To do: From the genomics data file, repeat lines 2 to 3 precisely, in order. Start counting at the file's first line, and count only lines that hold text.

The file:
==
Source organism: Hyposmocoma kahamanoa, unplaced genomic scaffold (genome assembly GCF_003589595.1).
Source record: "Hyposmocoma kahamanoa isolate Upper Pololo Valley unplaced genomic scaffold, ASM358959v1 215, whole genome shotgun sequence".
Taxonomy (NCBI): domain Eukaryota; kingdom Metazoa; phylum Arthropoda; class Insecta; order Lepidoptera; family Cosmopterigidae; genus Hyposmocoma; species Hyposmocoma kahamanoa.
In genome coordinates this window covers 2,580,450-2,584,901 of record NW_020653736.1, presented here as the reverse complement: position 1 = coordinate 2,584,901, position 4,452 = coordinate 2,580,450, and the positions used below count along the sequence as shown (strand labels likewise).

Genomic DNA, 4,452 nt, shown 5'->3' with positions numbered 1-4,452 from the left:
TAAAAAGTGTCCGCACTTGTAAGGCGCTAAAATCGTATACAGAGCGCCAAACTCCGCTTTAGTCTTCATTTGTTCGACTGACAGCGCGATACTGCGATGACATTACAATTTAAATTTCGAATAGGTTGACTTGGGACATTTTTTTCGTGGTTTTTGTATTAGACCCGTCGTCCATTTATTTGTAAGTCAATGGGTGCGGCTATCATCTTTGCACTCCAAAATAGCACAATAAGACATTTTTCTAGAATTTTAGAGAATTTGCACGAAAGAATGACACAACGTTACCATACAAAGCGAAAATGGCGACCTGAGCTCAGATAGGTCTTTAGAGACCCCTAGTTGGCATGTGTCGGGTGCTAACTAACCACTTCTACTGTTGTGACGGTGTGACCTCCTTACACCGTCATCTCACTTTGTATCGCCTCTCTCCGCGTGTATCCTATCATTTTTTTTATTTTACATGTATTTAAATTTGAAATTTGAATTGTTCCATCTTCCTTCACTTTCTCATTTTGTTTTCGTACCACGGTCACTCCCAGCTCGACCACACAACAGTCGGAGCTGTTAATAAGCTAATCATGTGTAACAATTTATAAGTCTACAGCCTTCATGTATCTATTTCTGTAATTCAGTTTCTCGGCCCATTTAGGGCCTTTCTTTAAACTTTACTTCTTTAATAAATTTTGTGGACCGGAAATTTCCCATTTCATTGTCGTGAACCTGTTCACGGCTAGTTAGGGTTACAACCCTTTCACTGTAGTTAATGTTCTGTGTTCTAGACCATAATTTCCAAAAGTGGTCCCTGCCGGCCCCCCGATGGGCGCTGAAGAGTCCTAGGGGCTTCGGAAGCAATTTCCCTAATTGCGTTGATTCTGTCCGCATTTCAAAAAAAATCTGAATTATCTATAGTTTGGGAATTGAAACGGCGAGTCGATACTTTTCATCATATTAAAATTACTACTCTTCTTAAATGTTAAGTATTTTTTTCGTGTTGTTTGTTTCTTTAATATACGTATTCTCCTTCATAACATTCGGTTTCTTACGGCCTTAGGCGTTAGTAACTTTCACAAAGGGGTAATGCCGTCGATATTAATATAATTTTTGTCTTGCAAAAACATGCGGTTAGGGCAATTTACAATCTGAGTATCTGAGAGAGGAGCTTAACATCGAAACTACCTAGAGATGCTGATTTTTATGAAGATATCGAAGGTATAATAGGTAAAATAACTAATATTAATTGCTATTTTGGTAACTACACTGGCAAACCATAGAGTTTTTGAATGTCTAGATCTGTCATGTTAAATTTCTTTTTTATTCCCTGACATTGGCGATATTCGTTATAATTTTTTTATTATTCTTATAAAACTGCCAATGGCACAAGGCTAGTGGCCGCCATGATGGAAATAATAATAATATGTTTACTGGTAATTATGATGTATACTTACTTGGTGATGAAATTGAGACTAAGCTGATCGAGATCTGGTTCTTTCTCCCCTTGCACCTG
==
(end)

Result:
Source record: "Hyposmocoma kahamanoa isolate Upper Pololo Valley unplaced genomic scaffold, ASM358959v1 215, whole genome shotgun sequence".
Taxonomy (NCBI): domain Eukaryota; kingdom Metazoa; phylum Arthropoda; class Insecta; order Lepidoptera; family Cosmopterigidae; genus Hyposmocoma; species Hyposmocoma kahamanoa.